Re: [mythsoc] Redwall and other Beast-fables
- ERATRIANO@... wrote:
><g> Well, they do -- I mean, we can't have the good guys,
> In a message dated 11/01/2000 9:21:31 PM Eastern Standard Time,
> margdean@... writes:
> << My elder son, who's ten, likes them a lot. Myself, I rebelled at
> reading them aloud to the two boys after the third one with
> essentially the same "Evil Overlord" plot. I have trouble not
> only with this, but also problems of scale (I'm sorry, I can't
> see a badger sitting down at the same table with a bunch of
> mice...) and the idea that certain species of animals are
> =always= the "bad guys" while closely related species are
> =always= among the "good guys." (E.g. stoats, weasels, and
> ferrets are Bad while otters and badgers are Good.)
> OTOH, the writing isn't bad, and the books have Good Food
> Values. :) >>
> Good food values? You mean they eat a lot of vegetables? ggg
especially, eating =each other,= now can we? -- but what I meant
was that meals (especially Feasts) are lovingly and meticulously
described, in the preparation as well as the eating. This, to my
mind, is a Good Sign in fantasy in general. Tolkien and Lewis
both have Good Food Values, whereas in the cheap second-rate
fantasy lampooned by Diana Wynne Jones in THE TOUGH GUIDE TO
FANTASYLAND, all anybody ever eats is stew. :) Right?
> I can see the trouble with scale, but personally I'd get over it okay. II read Duncton Wood years and years ago; I remember that it was
> have more trouble, in Paksenarrion, with all this male-female interaction and
> no flirting.. lol. Have you tried Horwood's Duncton Wood and it's
> companions? Those moles? I guess the thing to read before Duncton is Adams'
> Watership Down. They are like yet unalike. There is a familiarity of
> landscape throughout.
good, but not much about it otherwise. Watership Down, OTOH, is
an old favorite, many times reread. Now, =that's= what I =want=
a "beast-fable" to be like.
> Are the Redwall books set as if in the UK?More or less, though there don't seem to be any human beings
around at all. Or rather, in the first book (REDWALL) you get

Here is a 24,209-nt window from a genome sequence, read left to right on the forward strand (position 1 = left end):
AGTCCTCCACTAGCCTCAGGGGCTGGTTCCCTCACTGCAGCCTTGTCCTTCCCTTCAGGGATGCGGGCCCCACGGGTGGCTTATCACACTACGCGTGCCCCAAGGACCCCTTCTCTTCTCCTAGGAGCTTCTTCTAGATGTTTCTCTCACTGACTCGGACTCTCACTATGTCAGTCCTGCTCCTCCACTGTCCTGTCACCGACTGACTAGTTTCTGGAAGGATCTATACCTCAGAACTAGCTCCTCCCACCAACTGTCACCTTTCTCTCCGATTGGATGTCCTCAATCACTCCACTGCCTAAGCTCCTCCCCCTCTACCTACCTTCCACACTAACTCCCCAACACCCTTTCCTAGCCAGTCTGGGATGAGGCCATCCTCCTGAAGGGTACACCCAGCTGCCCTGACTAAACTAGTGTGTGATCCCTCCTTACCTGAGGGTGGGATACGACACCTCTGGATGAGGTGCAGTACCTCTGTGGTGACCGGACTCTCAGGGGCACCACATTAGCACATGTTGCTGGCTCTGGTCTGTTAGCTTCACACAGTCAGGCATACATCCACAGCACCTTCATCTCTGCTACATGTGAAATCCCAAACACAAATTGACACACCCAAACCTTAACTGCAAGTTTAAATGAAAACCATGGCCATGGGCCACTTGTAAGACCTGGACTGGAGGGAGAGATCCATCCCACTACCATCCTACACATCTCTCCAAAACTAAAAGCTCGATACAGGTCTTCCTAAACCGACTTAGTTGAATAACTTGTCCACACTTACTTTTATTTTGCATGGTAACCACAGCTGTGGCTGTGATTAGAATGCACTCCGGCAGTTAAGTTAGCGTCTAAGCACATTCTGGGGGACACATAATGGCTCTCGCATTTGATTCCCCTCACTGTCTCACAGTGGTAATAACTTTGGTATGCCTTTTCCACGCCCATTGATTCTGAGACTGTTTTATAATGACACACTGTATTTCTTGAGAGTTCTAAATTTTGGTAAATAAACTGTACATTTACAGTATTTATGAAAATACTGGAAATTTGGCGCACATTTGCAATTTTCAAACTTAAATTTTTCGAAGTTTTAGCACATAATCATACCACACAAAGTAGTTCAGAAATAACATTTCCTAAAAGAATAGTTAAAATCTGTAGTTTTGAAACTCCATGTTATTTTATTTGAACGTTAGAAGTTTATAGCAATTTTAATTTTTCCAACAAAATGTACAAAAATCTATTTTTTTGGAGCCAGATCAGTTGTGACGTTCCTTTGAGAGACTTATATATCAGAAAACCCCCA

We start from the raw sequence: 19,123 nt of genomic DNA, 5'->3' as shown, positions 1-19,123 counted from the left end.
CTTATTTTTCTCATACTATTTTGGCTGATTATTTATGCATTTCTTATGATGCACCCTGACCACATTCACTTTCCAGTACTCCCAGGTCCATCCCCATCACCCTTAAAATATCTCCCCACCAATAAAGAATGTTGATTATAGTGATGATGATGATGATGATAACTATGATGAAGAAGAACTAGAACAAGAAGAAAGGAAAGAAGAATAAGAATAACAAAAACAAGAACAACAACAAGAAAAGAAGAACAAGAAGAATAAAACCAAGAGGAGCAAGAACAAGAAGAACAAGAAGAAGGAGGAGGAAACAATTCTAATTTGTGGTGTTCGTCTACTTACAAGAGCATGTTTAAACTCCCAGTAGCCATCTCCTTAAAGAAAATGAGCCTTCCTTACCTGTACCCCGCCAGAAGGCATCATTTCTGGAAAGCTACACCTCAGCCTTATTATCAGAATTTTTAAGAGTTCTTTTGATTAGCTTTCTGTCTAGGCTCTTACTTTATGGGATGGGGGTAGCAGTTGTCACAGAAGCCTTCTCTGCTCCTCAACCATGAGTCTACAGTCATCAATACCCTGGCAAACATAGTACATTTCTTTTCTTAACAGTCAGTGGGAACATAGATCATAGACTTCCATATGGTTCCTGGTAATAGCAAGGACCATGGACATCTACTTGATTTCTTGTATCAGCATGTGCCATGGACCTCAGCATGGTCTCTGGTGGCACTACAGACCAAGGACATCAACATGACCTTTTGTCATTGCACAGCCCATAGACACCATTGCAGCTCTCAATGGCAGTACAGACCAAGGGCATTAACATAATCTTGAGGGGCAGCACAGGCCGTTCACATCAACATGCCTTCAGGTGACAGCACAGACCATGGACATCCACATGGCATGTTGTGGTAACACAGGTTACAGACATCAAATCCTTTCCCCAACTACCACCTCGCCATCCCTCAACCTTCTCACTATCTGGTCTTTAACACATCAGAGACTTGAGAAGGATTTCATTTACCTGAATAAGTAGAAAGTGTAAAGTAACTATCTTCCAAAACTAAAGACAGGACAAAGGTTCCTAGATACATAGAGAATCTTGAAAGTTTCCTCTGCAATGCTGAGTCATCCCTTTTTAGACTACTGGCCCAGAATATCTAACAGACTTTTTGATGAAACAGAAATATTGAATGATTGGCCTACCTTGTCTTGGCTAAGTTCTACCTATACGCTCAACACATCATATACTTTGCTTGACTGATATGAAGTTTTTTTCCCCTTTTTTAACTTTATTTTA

the feeling that there might be some offscreen (where else would
a horse and cart come from?), but that feeling fades away in the
later books. Various of the animal species (notably the moles)
speak in dialect, and I'm pretty sure these are modeled on
specific U.K. dialects-- though as an American I'm not as
knowledgeable on these things as I'd like to be.
I guess, more accurately, you'd say it's set in an imaginary
country but very much based on England as regards language,
flora, fauna, etc.
> >Definitely agreed! Did anyone else start drooling the first
> > OTOH, the writing isn't bad, and the books have Good Food
> > Values. :) >>
> > Good food values? You mean they eat a lot of vegetables? ggg
> <g> Well, they do -- I mean, we can't have the good guys,
> especially, eating =each other,= now can we? -- but what I meant
> was that meals (especially Feasts) are lovingly and meticulously
> described, in the preparation as well as the eating. This, to my
> mind, is a Good Sign in fantasy in general. Tolkien and Lewis
> both have Good Food Values, whereas in the cheap second-rate
> fantasy lampooned by Diana Wynne Jones in THE TOUGH GUIDE TO
> FANTASYLAND, all anybody ever eats is stew. :) Right?
time they read about hobbits eating bacon and mushrooms fried
together? And how about Shasta's first Narnian breakfast in
the Horse and His Boy? I think I need to go put the skillet
on to heat...
- If you like food fantasies, read Michaela Roessner's _The Stars Dispose_
and its new sequel, _The Stars Compel_. And which was the fairly recent
McKillip which took place partially in the kitchens? _The Book of Atrix